Funny how divergent events from life come together in memory during travel. In the pre-dawn hour before sunrise, laying in bed in Clermont-Ferrand, France, sleepy and in need of more sleep, my mind drifted to my first French language teacher in 8th grade.
In junior high and high school French classes I cringed when teachers pronounced my name as ‘Reeshard’. I never studied Spanish in school, since most of my grade school years were not in California schools. Would Spanish teachers have called me ‘Ricardo’ in class?
I originally only signed up for French class in 8th grade due to my instant crush on the teacher. She was a young, petite French-German woman who I initially thought was another 8th grade student when I enrolled in the American DOD junior high school near Mainz, Germany a couple months into the school year. Studying German would have been far more practical as a a teenager living in Germany, so I could talk to German girls. I have never been too practical.
Eventually, French paid off in 9th grade when I hooked up with Sylvia, a French girl my own age who was fluently tri-lingual in English, French and German, and studying high school Spanish. Spring blossomed, then summer crashed the party as the school year ended. We lived 25 miles apart on opposite sides of the Rhine River.
You can call me ‘Reeshard’
The point of names and languages is the Paul Simon song “You Can Call Me Al” has been playing through my head over the past few weeks from repeated listening of the Graceland album during the three British Airways transatlantic flights I’ve taken since September 10. For me, Paul Simon is one of America’s greatest lyrical geniuses. As the first recipient of the Library of Congress Gershwin Prize for popular song in 2007, Paul Simon’s genius is widely recognized in the USA.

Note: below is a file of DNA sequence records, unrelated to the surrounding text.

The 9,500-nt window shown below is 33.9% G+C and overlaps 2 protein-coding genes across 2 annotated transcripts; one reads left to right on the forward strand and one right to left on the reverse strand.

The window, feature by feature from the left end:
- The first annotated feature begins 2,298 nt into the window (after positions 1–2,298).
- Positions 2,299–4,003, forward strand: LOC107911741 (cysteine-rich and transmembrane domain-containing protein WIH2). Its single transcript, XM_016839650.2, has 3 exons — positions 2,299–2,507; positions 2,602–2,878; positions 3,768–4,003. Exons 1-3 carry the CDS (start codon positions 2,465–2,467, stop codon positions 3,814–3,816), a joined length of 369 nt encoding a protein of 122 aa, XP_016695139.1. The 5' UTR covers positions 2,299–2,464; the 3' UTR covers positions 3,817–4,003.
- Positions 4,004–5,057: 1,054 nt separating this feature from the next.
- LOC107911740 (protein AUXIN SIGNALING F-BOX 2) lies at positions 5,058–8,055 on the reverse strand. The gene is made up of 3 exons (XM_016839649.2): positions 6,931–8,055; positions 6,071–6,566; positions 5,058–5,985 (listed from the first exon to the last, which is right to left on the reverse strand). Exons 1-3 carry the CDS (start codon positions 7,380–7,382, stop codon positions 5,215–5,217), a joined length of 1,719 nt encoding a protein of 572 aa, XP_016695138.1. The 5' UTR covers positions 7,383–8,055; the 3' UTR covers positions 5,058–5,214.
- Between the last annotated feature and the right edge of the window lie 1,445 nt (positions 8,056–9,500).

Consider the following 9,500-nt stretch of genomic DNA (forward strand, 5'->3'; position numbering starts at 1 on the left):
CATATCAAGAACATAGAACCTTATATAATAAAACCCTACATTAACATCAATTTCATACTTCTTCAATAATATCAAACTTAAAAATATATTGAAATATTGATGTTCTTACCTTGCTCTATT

Rolling Stone recently named Paul Simon #8 in the 100 Greatest Songwriters of All Time. ‘You Can Call Me Al’ is a song that resonates with me through my travels this past month in the Czech Republic, France, Denmark, Norway, Sweden and the UK.
This piece is my Traveler tribute to Paul Simon with select lyrics from ‘You Can Call Me Al’.
A man walks down the street
He says, “Why am I soft in the middle now?
Why am I soft in the middle?
I definitely know the answer to that question. Beer tends to come in larger servings over here in Europe compared to the average U.S. beer. Since I am not driving, I have uninhibited consumption opportunities.
That being said, I have lost quite a few pounds in the last month. I am definitely thinner and my clothes hang looser from many miles of walking, but I’m still soft in the middle.
I need a photo opportunity
I want a shot at redemption
Namesti Svobody: Freedom Square, Brno, Czech Republic
Don’t want to end up a cartoon
In a cartoon graveyard
Cartoon windows on Boulevard L. Malfreyt, Clermont-Ferrand, France.
Dogs in the moonlight
Far away my well-lit door
Full Moon rising over Paris on my walk to Montmartre
Many Parisians were walking their dogs through city streets as I walked to Sacre Coeur under the full moonlight several nights ago.
A man walks down the street
He says, “Why am I short of attention?